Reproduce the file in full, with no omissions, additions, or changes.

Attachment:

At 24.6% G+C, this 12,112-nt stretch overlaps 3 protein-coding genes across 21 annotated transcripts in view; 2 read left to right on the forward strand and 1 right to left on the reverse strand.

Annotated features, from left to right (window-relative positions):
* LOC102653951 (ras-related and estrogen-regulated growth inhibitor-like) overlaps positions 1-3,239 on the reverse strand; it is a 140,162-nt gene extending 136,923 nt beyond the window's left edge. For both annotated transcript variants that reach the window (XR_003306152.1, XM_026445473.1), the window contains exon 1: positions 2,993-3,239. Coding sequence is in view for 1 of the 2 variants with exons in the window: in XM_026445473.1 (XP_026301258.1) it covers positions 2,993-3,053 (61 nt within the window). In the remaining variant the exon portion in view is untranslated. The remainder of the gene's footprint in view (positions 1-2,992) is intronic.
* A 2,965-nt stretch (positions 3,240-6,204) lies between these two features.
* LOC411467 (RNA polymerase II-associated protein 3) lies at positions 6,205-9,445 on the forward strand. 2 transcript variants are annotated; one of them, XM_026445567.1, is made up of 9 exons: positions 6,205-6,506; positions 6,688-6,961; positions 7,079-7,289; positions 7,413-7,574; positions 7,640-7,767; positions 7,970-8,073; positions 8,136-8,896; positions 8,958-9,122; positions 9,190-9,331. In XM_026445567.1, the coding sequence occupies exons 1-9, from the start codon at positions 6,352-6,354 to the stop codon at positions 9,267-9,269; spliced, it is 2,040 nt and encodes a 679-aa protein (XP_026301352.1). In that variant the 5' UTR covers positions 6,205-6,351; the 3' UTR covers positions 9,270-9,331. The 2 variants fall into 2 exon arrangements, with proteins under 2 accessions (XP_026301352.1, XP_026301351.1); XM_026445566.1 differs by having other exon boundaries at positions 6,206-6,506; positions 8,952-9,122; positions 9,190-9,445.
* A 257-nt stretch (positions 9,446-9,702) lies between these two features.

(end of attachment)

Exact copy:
At 24.6% G+C, this 12,112-nt stretch overlaps 3 protein-coding genes across 21 annotated transcripts in view; 2 read left to right on the forward strand and 1 right to left on the reverse strand.

Annotated features, from left to right (window-relative positions):
* LOC102653951 (ras-related and estrogen-regulated growth inhibitor-like) overlaps positions 1-3,239 on the reverse strand; it is a 140,162-nt gene extending 136,923 nt beyond the window's left edge. For both annotated transcript variants that reach the window (XR_003306152.1, XM_026445473.1), the window contains exon 1: positions 2,993-3,239. Coding sequence is in view for 1 of the 2 variants with exons in the window: in XM_026445473.1 (XP_026301258.1) it covers positions 2,993-3,053 (61 nt within the window). In the remaining variant the exon portion in view is untranslated. The remainder of the gene's footprint in view (positions 1-2,992) is intronic.
* A 2,965-nt stretch (positions 3,240-6,204) lies between these two features.
* LOC411467 (RNA polymerase II-associated protein 3) lies at positions 6,205-9,445 on the forward strand. 2 transcript variants are annotated; one of them, XM_026445567.1, is made up of 9 exons: positions 6,205-6,506; positions 6,688-6,961; positions 7,079-7,289; positions 7,413-7,574; positions 7,640-7,767; positions 7,970-8,073; positions 8,136-8,896; positions 8,958-9,122; positions 9,190-9,331. In XM_026445567.1, the coding sequence occupies exons 1-9, from the start codon at positions 6,352-6,354 to the stop codon at positions 9,267-9,269; spliced, it is 2,040 nt and encodes a 679-aa protein (XP_026301352.1). In that variant the 5' UTR covers positions 6,205-6,351; the 3' UTR covers positions 9,270-9,331. The 2 variants fall into 2 exon arrangements, with proteins under 2 accessions (XP_026301352.1, XP_026301351.1); XM_026445566.1 differs by having other exon boundaries at positions 6,206-6,506; positions 8,952-9,122; positions 9,190-9,445.
* A 257-nt stretch (positions 9,446-9,702) lies between these two features.